UK 10-year bond yields fell to a record low of 1.402 per cent today, as investors rushed to plough cash into an asset largely regarded as "safe". The fall came a day after Bank of England chief economist Andrew Haldane admitted that "there's no rush" to raise interest rates. The base rate has now been at 0.5 per cent for 70 consecutive months.
At the same time, the Bank's governor, Mark Carney, suggested the UK could sink into deflation for a period of time, suggesting it will do all it can to keep borrowing costs low. That dovish tone was enough to convince investors that the UK is a reasonably reliable bet. The last time gilt yields were anywhere near this low was during the height of the euro crisis, in 2012, as investors sought refuge in the UK's relatively safe government debt. But that began to climb as rumours increased that the Bank of England could begin to hike rates.
Yesterday the US labour market got a welcome boost as the weekly Initial jobless claims figure fell sharply last week to 265,000, the lowest level for initial jobless claims since April 15, 2000, according to the Department of Labour. This is also the largest week-over-week decline since April 2009.
Expectations were for claims to come in at 300,000, down slightly from last week's 307,000 number. Last week's number was revised up slightly to 308,000. Initial jobless claims are still near historic lows and are consistent with an economy that is adding jobs and going from strength to strength.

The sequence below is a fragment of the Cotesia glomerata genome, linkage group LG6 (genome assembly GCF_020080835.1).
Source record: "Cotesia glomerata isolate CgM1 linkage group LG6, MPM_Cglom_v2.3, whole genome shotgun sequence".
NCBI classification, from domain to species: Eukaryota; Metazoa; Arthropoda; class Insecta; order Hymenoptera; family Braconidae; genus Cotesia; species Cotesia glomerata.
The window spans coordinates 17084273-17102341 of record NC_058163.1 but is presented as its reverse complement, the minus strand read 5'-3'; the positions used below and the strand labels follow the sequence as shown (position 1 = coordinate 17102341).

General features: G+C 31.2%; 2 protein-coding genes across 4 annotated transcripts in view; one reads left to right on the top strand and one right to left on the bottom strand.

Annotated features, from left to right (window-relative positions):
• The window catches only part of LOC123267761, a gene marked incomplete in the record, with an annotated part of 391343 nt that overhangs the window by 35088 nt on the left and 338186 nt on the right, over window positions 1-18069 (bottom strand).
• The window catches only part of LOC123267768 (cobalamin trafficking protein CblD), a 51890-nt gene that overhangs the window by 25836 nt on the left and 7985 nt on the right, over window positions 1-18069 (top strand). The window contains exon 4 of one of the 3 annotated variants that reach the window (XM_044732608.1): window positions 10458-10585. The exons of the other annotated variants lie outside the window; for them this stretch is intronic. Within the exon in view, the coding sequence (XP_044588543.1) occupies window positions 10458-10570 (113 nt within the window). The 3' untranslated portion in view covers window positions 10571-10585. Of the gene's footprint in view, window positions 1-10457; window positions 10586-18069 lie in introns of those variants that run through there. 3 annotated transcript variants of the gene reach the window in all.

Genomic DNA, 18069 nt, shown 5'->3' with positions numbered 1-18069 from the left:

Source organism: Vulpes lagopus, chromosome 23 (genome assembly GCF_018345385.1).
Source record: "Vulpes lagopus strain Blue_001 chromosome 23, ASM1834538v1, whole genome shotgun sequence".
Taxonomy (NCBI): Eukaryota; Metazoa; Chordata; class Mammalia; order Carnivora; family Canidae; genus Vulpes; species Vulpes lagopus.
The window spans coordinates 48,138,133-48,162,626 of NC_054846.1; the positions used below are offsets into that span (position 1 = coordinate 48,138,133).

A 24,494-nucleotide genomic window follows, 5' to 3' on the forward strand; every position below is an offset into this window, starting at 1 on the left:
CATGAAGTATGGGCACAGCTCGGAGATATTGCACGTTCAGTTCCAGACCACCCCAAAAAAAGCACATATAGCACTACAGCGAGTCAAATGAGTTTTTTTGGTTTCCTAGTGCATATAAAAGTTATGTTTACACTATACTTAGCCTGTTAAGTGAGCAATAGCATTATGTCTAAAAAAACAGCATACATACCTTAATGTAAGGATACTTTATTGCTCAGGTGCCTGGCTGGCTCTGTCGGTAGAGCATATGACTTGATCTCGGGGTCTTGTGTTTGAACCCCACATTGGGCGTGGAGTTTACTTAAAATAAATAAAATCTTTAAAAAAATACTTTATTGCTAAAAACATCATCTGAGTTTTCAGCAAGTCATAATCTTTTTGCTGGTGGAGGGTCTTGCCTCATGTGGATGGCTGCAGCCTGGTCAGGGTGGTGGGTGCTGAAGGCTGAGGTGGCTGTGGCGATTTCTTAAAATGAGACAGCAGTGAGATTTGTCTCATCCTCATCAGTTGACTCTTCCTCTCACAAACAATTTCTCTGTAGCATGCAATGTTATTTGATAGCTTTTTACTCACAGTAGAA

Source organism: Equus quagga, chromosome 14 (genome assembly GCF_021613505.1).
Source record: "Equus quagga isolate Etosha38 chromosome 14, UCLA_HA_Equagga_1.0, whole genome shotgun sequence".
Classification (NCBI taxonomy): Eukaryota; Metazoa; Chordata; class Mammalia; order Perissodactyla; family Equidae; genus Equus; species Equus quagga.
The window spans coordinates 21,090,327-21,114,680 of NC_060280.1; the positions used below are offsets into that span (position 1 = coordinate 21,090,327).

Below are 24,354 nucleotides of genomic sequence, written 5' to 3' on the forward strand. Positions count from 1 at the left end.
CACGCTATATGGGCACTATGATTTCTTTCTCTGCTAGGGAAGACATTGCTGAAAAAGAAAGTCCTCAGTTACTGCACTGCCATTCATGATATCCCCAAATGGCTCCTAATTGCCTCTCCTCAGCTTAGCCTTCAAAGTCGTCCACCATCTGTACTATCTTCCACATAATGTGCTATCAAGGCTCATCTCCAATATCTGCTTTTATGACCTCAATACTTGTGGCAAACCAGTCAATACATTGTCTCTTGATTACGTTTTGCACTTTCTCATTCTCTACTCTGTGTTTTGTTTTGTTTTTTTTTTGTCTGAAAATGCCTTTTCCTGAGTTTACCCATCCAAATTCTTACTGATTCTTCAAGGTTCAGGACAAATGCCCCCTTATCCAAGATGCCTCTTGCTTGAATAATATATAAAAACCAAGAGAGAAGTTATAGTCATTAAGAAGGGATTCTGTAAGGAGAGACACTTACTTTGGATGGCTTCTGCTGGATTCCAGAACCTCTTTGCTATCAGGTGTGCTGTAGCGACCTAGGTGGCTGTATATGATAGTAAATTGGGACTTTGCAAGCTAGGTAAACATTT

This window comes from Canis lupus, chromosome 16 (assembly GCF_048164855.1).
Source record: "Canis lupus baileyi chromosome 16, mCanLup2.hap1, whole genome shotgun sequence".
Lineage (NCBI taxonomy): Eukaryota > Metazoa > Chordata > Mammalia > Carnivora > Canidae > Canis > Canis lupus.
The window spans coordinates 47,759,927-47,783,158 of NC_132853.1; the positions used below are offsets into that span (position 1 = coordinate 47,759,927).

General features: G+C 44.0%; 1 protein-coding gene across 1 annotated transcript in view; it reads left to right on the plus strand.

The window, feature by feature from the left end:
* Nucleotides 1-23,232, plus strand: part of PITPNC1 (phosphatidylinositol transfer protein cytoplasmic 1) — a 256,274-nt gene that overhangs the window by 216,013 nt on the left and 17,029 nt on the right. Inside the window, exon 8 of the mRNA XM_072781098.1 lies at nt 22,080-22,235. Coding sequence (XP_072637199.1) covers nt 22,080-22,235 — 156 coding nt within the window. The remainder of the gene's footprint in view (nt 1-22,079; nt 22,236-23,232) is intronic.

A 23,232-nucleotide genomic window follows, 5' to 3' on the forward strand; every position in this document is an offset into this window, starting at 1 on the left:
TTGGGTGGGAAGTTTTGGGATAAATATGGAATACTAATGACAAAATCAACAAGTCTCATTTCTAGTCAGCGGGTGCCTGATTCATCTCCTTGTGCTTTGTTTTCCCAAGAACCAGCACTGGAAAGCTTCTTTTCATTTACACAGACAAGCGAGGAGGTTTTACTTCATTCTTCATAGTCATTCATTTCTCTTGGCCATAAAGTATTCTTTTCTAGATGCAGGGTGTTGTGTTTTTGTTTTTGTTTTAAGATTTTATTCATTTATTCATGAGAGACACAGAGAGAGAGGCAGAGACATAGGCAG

The Euro finally received some good news yesterday as the German’s jobless rate fell for the fourth-month straight, taking it to an all-time low, in another sign that the Eurozone's largest economy is strengthening. It fell to 6.5 percent in December, or the lowest level since the country reunified in 1990. The number of people out of work fell to 9,000 to 2.84 million on a seasonally adjusted basis, data released today by the Labour Office showed. A strong German labour market, combined with lower energy prices is providing the consumer the confidence to spend
While Germany narrowly avoided falling into recession last year, since then its economy has gone from strength to strength, and yesterday the government revised its growth outlook for this year to 1.5 per cent, up from an earlier estimate of just 1.3 per cent. Yesterday’s figure shows the "star economy" is pushing further away from the rest of its peers, with the Eurozone unemployment rate currently languishing at 11.5 per cent.
EUR - 10:00 : Eurozone Consumer Price Index (YoY) Jan expected to fall from -0.2% to -0.5%
EUR - 10:00 : Eurozone unemployment rate (Jan) expected to unchanged at 11.5%
USD - 13:30 : US Gross Domestic Product (Q4) expected to be lower at 3.3% from 5%
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